First set of concentrations. For your first trial, you can use 10.0 mL of each of the three reactants, and 20.0 mL of water. (Students working below 20°C: Use 20.0 mL HCl, 10.0 mL acetone, 10 mL I2 , and 10.0 mL water instead.) Pipet the water, the HCl, and the acetone in a 250 mL Erlenmeyer flask. Place the iodine in one of your test tubes. Put the Erlenmeyer flask and the test tube with the iodine into the water bath, as shown in the diagram. (The test tube can float in the bath, as long as it is big enough not to tip over.) Wait 5 minutes for the glassware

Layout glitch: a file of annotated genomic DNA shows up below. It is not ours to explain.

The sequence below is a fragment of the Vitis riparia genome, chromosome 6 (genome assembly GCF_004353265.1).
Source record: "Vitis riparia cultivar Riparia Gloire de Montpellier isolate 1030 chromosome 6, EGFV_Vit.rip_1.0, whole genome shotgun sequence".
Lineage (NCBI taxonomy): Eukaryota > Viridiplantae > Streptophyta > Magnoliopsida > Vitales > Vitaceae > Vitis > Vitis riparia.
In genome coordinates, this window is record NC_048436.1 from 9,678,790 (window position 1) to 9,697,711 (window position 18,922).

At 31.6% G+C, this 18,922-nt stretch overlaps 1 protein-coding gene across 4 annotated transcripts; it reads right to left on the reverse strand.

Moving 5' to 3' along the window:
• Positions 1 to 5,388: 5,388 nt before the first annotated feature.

and contents to reach the temperature of the water in the bath, which should still be the assigned temperature. After the five minute temperature equilibration, remove the test tube and Erlenmeyer from the water bath. Begin timing the reaction as you pour the contents of the test tube into the Erlenmeyer. Swirl the Erlenmeyer briskly to mix the contents, then pour part of the mixture back into the test tube. Put the test tube back into the water bath. Watch closely. When the yellow color of the iodine is almost gone, pull the test tube from the water bath and hold it up again the white paper, next to your reference test tube. When the color of the reaction test tube matches the color of the reference test tube, stop timing. Record the time (in seconds) in your data table. Rinse the Erlenmeyer and the reaction test tube thoroughly. Now do a second trial, using the same amounts of each reagent. Compare the two times. If they differ by more than 10%, run a third trial. Calculate the average time for the reaction, and then calculate the rate of the reaction using equation (11). Changing the concentrations. After you have determined the rate for one set of concentrations, it is time to study how the rate varies with changes in the concentrations. What changes should you make to allow you to learn how the acetone concentration affects the rate? Plan a new reaction mixture, which allows you to study just the effects of changing the acetone concentration. You should keep the total volume constant, so you will need to adjust the amount of water you use in the reaction mixture. If you’re not sure if your conditions will allow you to learn about the order of acetone, check with the instructor before proceeding. Perform at least two trials, and record the times. Calculate the rate for this new set of conditions, and then calculate the order of the reaction with respect to acetone. Next, plan some reaction conditions that will allow you to determine the order with respect to the hydrochloric acid, and calculate the order with respect to hydrochloric acid. Again, perform two or more trials, and calculate an average ∆t. Finally, plan and perform reactions to determine the order with respect to I2 . We have been assuming that the rate with respect to I2 is zero, but we should verify this. (NOTE: When calculating the rate of this reaction, don’t forget that the concentration of iodine has changed!) Procedural hints • If you were assigned a low temperature, you may want to choose sets of conditions that will cause the times to be shorter. Increasing the concentration of acetone or hydrochloric acid will decrease the reaction time. However, because we determine the time required for all of the iodine to be consumed, adding more iodine means that the reaction will take longer. If your reaction times are long, halve the amount of iodine instead of doubling it. • If you were assigned a high temperature, your reactions will be FAST! Doubling the concentrations of acetone or the acid will make the reactions even faster, and may make it difficult to accurately determine the reaction times. Halve the concentrations instead. • Regardless of temperature, make sure you adjust the amount of water used so that your total volume is always 50.0 mL. Calculations. If you haven’t already done so, calculate the order of the reaction with respect to I2 , acetone, and HCl. If your calculated orders are close to being whole numbers, round to the nearest integer. Use the rounded orders for the rest of the calculations. Write the rate law using